Like 5
    • Rob Norman

      Just a remark from the “grammar police”, Dave ,

      ” a historical ” .

      Like 3
      • GitterDunn

        Actually, Rob, “an historical” and “a historical” are both correct!

        Like 9
      • Terrry

        So is “hysterical”

        Like 2
  6. Pete Phillips

    First year for power steering, and this one has it.

    Like 1
  7. Russ Ashley

    It’s beautiful, but if you blow the pictures up to full screen you can really see a lot that needs to be done. I would love to have it and about a hundred thousand dollars to have it restored at a good restoration facility. Problem is, at my age I would be to old to drive it by the time it would be finished so I will leave it for one of you folks. You are welcome.

    Like 3
  8. Wayne

    Sam61 & Lane, J.C. Whitney was the mail order arm of Warshasky & Co. (SP?) at 22nd and Archer in Chicago. Huge place! Walking into that place was quite the experience for a 16year old that worked in a NAPA store. Just like the old hardware stores with the creaky wooden floors. And yes disappointment, I called ahead to reserve a brand new white convertible top for my 1955 Chev. But the “will call” could not be found. I left with a black one for a lot less money. The last time I purchased from them was the spring of 1983. The order was complete and waiting for me. All the parts were as advertised, and it was the only time that ever happened. (Sometimes you had to roll the dice as they were the only place that even listed what you were looking for.)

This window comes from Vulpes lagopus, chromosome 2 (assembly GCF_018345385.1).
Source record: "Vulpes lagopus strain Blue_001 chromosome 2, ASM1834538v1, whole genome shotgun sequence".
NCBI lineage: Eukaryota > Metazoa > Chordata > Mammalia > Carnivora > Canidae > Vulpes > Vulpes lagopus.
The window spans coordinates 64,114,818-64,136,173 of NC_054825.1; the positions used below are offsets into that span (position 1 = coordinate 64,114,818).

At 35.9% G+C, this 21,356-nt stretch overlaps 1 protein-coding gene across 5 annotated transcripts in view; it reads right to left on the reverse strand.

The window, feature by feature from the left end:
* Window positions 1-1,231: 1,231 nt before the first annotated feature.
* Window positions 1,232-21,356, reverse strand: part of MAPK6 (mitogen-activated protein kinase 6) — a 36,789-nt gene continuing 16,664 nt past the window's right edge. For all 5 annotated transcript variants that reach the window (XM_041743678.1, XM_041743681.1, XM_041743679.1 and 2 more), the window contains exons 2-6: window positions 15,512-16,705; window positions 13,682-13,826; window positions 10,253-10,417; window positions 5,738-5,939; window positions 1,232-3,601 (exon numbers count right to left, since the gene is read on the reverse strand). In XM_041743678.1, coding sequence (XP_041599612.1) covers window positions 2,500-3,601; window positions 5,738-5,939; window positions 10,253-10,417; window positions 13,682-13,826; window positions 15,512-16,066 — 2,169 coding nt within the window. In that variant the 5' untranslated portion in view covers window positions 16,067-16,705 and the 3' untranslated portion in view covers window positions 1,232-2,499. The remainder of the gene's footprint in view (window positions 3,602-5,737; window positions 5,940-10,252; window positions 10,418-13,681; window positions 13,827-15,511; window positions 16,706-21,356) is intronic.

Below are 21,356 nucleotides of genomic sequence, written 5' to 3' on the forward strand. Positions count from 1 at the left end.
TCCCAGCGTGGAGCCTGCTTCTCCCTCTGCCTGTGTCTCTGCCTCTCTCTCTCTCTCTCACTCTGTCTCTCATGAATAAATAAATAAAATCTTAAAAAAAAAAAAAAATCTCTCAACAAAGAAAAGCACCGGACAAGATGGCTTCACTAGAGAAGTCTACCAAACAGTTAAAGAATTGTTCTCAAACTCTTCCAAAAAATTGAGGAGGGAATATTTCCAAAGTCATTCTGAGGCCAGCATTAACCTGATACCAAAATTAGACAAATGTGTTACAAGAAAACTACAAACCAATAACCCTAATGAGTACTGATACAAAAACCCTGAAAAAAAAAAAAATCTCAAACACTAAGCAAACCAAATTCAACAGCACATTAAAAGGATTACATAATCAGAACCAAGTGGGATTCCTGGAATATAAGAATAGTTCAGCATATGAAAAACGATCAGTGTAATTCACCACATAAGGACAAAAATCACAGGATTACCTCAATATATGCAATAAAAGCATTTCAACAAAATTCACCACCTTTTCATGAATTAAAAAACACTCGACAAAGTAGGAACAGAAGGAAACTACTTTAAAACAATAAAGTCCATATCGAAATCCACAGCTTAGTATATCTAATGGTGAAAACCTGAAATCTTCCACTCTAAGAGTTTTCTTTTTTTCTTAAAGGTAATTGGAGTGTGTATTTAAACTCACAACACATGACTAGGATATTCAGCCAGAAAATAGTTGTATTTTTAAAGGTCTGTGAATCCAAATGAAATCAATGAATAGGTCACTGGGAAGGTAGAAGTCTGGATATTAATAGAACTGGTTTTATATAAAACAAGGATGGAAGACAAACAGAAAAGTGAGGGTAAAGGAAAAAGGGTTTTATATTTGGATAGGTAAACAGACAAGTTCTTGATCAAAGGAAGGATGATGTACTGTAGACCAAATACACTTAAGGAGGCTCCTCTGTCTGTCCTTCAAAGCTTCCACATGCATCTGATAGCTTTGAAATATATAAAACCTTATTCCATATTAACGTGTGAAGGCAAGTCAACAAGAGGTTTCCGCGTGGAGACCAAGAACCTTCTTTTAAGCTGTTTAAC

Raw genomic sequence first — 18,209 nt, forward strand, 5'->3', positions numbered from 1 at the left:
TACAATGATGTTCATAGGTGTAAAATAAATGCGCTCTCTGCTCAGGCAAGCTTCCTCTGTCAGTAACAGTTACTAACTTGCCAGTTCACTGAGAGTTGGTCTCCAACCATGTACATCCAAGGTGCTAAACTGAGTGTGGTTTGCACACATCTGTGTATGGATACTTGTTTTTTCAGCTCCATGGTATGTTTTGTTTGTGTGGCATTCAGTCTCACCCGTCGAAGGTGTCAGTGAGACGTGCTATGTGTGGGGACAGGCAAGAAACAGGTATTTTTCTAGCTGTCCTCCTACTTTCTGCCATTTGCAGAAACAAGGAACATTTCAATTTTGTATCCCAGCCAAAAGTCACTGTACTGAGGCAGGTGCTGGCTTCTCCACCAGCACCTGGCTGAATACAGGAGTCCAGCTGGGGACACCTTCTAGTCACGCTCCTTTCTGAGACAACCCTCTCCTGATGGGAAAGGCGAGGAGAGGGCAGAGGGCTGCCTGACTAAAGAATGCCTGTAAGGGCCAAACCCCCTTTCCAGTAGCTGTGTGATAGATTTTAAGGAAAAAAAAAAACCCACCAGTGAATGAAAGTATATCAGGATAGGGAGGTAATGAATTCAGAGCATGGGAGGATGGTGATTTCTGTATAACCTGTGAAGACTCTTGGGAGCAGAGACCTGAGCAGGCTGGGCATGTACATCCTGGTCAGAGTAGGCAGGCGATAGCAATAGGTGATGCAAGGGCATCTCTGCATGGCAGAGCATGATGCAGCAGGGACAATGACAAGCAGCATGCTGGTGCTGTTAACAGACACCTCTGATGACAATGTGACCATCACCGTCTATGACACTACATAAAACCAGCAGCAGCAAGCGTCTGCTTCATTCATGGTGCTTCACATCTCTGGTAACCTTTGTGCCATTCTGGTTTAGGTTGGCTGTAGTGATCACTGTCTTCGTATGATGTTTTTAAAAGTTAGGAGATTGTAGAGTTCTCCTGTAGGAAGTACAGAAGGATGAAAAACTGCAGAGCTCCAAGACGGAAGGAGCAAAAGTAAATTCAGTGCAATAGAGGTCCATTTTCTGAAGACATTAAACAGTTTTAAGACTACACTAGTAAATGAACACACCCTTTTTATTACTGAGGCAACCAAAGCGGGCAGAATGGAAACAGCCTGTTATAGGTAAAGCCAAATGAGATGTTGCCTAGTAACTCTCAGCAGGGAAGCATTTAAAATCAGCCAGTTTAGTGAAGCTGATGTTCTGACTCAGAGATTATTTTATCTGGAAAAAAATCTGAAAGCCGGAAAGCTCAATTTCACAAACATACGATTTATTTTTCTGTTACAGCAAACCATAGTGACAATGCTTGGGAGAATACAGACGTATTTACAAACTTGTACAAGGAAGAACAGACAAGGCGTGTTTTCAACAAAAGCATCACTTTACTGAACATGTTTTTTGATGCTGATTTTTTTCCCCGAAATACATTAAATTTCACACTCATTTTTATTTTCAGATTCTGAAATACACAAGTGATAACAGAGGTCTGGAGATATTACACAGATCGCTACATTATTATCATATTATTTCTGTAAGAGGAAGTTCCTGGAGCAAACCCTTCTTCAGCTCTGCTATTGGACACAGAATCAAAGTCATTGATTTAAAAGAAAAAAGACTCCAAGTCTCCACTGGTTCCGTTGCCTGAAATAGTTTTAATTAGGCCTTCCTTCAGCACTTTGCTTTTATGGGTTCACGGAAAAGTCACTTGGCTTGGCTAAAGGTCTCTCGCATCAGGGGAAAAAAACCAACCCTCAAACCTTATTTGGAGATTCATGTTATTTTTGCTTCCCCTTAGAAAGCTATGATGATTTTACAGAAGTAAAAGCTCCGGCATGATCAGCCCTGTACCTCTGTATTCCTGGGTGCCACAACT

Like 9
    • GitterDunn

      If anybody’s interested, if you go to eBay and do a search for “j. c. whitney catalog”, you will see quite a number of them, dating from the 1950s up to the ’90s. The older catalogs especially are fun to look through, containing loads of illustrations and descriptions of an amazing array of auto accessories and parts for customizing, hot rodding, etc. that were popular in those days.

      Like 9
    • Lane

      Warshasky & Co. and JC Whitney wish book Memories!

      Like 5
  9. Mike T

    I high school I had a 1930 Ford business coupe. I ordered parts from J.C. Whitney and ended up throwing them away. The new cam I bought for my 1930 Model A Ford 4-cylinder engine distributor had the center mounting hole off center and the new rotor I bought with it tore up the new distributor body, so I had to buy new items again. I bought a new condenser at the Knox Garage in the 1950’s in Dixfield, Maine I never used. When I finished the rebuild of my 1929 Model AA Ford, the condenser failed, and I used that condenser that I bought 55 years ago, and it is still working.

    Like 3
  10. Todd J. Member

    Back in the ’60’s, my father and his partners owned a business that manufactured U-joints and drivelines. He looked at one of my J.C. Whitney catalogues and went ballistic at the prices for U-joints. “You can’t manufacture and sell them through a jobber at those prices and make any money! They have to be crap,” he fumed. Needless to say, I never ordered a U-joint from Whitney.

    Like 3
  11. Charlie Member

    The disc brakes on this are not like what we have now. Maybe a conversion to drum brakes of the time would work, or modern discs, assuming the old style parts are unobtainable.

    Like 1
  12. Kenn

    Hey Stu, a 1944 Jeep would be an option!

    Like 1
    • Stu

      Never thought of that, Kenn. I’m sure my wife would love one of those parked in the driveway. Better than a Sherman tank I guess. Just born at the wrong time. I graduated from high school in 1962 so will stick with my dream of a ’62 Impala SS.

      Like 1